The Tongass National Forest covers most of Southeast Alaska and is the largest intact temperate rainforest in the world. This ecosystem is globally rare and has disappeared in many places because of unsustainable industrial logging. Although hundreds of thousands of acres of Forest has been cut for industrial timber on the Tongass, SCS and Southeast Alaskan communities have kept millions of acres from being logged. Today we work to save what we still have left and to restore what was harmed in the past to full ecological productivity.
Our Tongass programs include the work we do on-the-ground to protect and restore this great place. Check out all our Tongass programs area below.
The Sitka Conservation Society strives to protect the remaining old growth and advocate for wise and sustainable development of the forest as a whole.
Salmon are the life-blood of the Tongass. These remarkable fish are the driving force of the ecology, economy, and culture of Southeast Alaska. The future of the Tongass, and the vitality of Southeast Alaskan communities, is tied to the future of sustainable salmon management. Learn more about how you can help SCS in our mission to protect salmon in the Tongass.
In the past, short-sighted logging operations clear-cut large swaths of old-growth forests in the Tongass. The scars left from the former cuts have grown into thick second growth, choking out habitat for deer, and road that were once used for hauling logs have blocked salmon spawning streams. Today, SCS is committed to restoring these areas to create a more healthy Tongass. We work collaboratively with a array of partners to restore and monitor these sites.
By working with land managers and the community to think creatively about habitat restoration, local economic development, timber, recreation, education, monitoring, contracting and more, we are working to ensure that local needs and environmental values are consistently integrated into the management process.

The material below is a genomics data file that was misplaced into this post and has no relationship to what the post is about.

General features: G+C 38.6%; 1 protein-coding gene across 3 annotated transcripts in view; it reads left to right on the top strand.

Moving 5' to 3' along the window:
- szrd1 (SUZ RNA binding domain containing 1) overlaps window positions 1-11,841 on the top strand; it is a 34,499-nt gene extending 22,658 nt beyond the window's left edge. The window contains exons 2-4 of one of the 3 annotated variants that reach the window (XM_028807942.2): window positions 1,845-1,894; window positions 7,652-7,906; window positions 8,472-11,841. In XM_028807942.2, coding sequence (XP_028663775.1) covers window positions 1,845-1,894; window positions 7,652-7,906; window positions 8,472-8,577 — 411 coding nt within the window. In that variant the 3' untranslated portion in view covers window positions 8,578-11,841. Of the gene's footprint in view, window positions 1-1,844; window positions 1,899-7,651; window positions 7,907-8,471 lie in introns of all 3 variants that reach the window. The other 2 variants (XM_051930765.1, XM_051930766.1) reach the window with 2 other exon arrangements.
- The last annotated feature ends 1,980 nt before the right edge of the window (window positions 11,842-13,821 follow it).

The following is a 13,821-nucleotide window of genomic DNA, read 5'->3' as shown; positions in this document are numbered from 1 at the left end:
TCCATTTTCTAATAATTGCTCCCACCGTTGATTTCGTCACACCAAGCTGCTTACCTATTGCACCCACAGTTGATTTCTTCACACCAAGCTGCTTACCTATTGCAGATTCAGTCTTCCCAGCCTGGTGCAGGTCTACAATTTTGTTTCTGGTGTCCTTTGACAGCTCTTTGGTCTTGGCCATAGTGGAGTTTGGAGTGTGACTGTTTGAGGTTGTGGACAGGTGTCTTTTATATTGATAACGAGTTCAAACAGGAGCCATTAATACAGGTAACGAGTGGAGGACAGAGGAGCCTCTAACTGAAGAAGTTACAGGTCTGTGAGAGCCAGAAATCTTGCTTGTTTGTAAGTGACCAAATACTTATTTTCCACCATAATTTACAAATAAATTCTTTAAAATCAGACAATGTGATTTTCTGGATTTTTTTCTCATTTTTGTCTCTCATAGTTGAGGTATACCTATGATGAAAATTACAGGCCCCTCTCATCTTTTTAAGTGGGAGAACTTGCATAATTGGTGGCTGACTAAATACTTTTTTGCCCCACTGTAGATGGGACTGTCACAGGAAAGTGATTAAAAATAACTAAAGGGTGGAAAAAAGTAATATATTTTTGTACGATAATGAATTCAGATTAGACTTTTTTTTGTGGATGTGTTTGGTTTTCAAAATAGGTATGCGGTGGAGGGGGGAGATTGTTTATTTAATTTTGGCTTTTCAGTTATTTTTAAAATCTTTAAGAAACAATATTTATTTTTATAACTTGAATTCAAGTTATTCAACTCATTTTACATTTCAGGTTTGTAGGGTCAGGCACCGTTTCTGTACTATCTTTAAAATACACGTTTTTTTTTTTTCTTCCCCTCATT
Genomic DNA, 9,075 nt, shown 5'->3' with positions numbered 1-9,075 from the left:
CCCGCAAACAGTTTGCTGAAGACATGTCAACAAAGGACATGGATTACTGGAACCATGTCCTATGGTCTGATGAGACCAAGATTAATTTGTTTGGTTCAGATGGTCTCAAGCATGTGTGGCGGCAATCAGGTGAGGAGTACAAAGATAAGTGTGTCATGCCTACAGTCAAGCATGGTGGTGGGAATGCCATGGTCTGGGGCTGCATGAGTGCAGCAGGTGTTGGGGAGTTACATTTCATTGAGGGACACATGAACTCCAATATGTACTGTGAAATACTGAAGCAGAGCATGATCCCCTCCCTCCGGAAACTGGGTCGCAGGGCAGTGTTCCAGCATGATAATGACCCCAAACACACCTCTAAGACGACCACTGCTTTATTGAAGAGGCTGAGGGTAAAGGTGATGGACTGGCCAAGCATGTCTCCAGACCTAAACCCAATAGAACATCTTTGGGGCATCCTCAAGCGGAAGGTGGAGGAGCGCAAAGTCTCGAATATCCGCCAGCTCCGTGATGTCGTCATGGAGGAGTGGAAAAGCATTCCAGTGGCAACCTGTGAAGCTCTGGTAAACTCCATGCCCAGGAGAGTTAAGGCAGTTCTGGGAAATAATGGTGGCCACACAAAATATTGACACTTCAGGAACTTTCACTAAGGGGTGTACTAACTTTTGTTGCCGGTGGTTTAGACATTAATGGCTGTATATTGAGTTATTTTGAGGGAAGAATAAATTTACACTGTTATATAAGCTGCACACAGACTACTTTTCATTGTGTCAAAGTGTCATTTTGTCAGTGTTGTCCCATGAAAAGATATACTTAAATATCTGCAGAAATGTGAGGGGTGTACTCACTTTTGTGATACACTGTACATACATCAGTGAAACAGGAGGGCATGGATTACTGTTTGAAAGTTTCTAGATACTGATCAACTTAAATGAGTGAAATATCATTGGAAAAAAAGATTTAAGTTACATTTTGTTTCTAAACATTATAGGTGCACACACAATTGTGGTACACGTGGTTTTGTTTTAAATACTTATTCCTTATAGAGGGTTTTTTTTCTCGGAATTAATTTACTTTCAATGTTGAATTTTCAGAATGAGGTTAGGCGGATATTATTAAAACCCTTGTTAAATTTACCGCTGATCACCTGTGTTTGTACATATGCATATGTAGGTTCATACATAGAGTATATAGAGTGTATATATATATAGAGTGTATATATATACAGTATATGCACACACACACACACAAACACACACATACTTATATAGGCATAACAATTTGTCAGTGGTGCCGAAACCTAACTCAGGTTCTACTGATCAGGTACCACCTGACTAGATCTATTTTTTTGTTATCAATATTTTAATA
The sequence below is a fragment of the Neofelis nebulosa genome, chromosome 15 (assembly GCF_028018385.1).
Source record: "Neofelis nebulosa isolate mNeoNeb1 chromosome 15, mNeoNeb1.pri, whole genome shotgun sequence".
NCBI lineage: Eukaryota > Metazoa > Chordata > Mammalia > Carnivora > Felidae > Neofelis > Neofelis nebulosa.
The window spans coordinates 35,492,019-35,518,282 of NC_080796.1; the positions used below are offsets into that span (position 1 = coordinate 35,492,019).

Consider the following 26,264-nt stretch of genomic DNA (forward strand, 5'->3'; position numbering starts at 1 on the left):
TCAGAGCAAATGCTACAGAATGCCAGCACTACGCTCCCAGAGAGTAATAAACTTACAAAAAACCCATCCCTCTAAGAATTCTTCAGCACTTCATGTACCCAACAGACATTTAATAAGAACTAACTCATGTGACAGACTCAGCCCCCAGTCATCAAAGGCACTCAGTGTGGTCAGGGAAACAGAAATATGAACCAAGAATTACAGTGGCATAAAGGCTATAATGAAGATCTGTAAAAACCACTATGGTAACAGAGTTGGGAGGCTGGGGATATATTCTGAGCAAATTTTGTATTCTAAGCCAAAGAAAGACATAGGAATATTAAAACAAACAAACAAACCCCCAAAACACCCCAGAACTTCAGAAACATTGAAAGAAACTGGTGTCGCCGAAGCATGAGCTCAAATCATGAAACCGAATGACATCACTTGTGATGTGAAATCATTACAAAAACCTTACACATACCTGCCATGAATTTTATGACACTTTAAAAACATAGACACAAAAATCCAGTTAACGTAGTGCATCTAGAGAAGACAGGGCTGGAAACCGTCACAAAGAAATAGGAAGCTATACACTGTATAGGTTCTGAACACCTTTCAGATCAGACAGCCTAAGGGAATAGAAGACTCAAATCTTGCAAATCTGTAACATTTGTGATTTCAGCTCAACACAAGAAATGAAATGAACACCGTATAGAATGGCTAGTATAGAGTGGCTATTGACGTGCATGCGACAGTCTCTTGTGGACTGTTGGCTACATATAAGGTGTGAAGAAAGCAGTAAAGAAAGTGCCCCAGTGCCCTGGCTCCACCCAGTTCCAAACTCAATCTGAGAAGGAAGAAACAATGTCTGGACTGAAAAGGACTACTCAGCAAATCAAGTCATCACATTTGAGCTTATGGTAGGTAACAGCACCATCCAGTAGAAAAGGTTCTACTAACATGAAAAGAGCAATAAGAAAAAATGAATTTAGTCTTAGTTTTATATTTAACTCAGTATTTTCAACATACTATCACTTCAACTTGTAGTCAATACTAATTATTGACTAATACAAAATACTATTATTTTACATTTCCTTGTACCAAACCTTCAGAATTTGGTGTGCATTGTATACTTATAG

SCS was born out of the desire to protect parts of the Tongass forever as designated Wilderness Areas. Since then, we continue to steward our Wilderness and advocate for more Wilderness protection.
Arguably, to know a place is to know the plants. It’s one thing to appreciate the aesthetics of a certain habitat but another to really know the plants within it. To really know a plant creates a relationship. One that’s based on an understanding and appreciation of seasons, habitat, and life cycle. It’s a give [...]
Saturday, June 8th and Sunday June 9th (we will be camping overnight at Starrigavan Campground, Sitka) Description: This course will allow participants to learn, practice, and teach the principles of Leave-No-Trace outdoor ethics and will certify participants as LNT Trainers. The Leave-No-Trace Center for Outdoor Ethics is a national organization dedicated to teaching people how [...]
(photo from the Sealaska Shareholder’s Underground) In a recent Letter to the Editor in the Sitka Sentinel, the President and CEO of Sealaska Corporation attempted to waylay our fears that the public would not be allowed on lands transferred to the corporation’s private ownership by the Sealaska Bill. He also stated that Sealaska does “not post ‘No Trespassing [...]
In 2011, SCS began the Sitka Salmon Tours program. The goal of the tours was to give visitors a salmon’s eye view from the forests where the salmon are born, to the ocean, the fisher and processor, and finally to our plates. We’ve discontinued the Salmon Tours for 2013. Instead, we have distilled all of [...]
The first of six boat tours to take place throughout the summer. Mark your calendars! June 1st, Saturday 10am June 11th, Tuesday 5:30pm June 27th, Thursday 5:30pm July 23rd, Tuesday 5:30pm August 13th, Tuesday 5:30pm August 29th, Thursday 5:30pm Check back soon for more information on tour topics and speakers. See you on the boat! [...]
The Student Science Sharing night last Monday, April 29 was a huge success. This was our second year of celebrating student learning in the ecological sciences. We had over 100 students and community members participate, and we had student projects from Sitka and Mt. Edgecumbe High Schools, Blatchley Middle School, and Keet Gooshi Heen. [...]